MMObility: Modern War almost gets it, but only almost

Modern War screenshot
Modern War by Gree has some pretty neat things going for it. A lot of the gameplay is not really state-of-the-art, and most of it we've seen before in many social-style games, but it allows for some cool and relatively persistent play on your mobile device. It's hard to find MMOs in today's mobile market. A lot of the time I'll download a new one only to find out that it's not really an MMO at all. There are some really great titles in the mobile/smartphone market, but it takes work to find them.

Modern War is a sneaky one. It's more of a pseudo-MMO but does a few cool things that more MMORTS titles should. It also works nicely on my Nexus 7 tablet, for the most part, except for a few odd problems that I'll cover in a minute. After I'm done, you might understand how mixed up the game feels as it's pretty close to becoming a good game.

Modern War screenshot
A lot of what you see in Modern War should feel pretty familiar. If you have played an energy-based city-builder before, then this will be especially true. Modern War wants players to set up a town, invade NPCs and player enemies, and eventually try for world domination. That's not a bad goal, and there are times in Modern War that are fun and intriguing. The problems start when you have issues with such basic things that your fun is interrupted. The most obvious culprit is the messed-up fonts. More than once I found myself missing text because it was so large or misplaced that it stretched out of the frame. More often than not, a bit of text would be covered by another, making the information unreadable. Luckily most of the information that was messed up was pretty basic, and I was still able to play the game, but overall it added to the game's cheap feeling.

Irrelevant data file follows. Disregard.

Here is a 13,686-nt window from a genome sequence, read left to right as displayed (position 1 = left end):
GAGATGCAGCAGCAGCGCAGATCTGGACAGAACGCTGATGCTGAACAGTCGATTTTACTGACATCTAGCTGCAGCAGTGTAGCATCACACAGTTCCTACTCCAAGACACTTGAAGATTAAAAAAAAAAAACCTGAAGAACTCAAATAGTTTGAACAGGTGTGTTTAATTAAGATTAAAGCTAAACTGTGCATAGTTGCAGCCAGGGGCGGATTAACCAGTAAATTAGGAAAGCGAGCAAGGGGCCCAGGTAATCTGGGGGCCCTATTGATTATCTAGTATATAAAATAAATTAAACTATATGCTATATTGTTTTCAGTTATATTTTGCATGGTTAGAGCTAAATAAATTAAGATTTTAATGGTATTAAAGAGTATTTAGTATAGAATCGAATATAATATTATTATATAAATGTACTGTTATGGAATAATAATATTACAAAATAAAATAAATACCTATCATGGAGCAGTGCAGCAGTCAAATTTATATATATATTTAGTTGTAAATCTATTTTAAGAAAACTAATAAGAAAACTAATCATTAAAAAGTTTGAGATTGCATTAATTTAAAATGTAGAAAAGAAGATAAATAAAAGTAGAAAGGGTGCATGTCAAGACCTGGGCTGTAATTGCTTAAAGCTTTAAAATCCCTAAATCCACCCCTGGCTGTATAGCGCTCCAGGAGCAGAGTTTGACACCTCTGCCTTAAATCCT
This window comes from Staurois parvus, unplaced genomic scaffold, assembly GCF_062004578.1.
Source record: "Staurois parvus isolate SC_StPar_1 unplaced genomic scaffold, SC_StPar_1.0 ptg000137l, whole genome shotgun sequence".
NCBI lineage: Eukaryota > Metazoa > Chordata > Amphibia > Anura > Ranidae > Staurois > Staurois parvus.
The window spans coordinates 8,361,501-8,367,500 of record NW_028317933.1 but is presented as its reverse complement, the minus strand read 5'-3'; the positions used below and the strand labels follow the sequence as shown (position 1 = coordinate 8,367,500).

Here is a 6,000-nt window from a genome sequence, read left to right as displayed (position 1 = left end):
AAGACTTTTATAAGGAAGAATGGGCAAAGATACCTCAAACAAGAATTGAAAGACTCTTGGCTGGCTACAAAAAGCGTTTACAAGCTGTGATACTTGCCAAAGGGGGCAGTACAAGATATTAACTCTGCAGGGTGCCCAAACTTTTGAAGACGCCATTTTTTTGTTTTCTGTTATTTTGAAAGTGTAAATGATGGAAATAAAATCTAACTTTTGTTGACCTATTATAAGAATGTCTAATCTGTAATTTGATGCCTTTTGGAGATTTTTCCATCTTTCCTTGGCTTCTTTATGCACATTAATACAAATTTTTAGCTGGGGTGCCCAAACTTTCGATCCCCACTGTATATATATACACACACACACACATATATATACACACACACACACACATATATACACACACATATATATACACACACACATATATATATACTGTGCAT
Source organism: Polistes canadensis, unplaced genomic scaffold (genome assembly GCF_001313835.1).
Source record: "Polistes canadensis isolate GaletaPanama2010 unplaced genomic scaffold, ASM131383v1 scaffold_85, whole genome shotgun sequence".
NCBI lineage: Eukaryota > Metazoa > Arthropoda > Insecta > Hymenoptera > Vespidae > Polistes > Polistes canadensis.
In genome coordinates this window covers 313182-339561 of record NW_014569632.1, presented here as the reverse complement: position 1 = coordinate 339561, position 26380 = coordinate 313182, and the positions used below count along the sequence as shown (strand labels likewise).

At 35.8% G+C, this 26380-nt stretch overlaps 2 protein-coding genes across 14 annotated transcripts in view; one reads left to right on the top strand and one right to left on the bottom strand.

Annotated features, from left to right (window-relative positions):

A lot of the animations in the title feel very cheap as well. To attack an NPC, you simply click on the figure or building and click again, then a short animted battle scene happens. The tiny army figures act more like marionettes, arms and movements looking as though they were controlled by someone with a handful of string. Like the text, the animations are not much of an issue because the gameplay is so simple and familiar. It would just be nice if the game looked better, something closer to Gameloft's much slicker World at Arms.

Once you get past the glaring art and font issues, you have to contend with how slow everything runs. Personally, I have no issues with the energy mechanic. As I have explained dozens of times before, the dreaded FarmVille staple has given a lot of gamers a bad time but in reality represents a brilliantly simple way to illustrate a hero or village becoming fatigued or worn-out. The mechanic is in no way the issue. The issues pop up when a developer does not know how to pace the energy depletion correctly or makes it more of a hindrance than it should be. While it's true that in even the most strict energy-based game, players will find alternative ways to refill energy without spending any money, it can still be very annoying trying to figure out. I'm all for a developer finding a clever way to make cash, but to drain energy as quickly as Modern War does, and to do it from the beginning, makes little sense to me.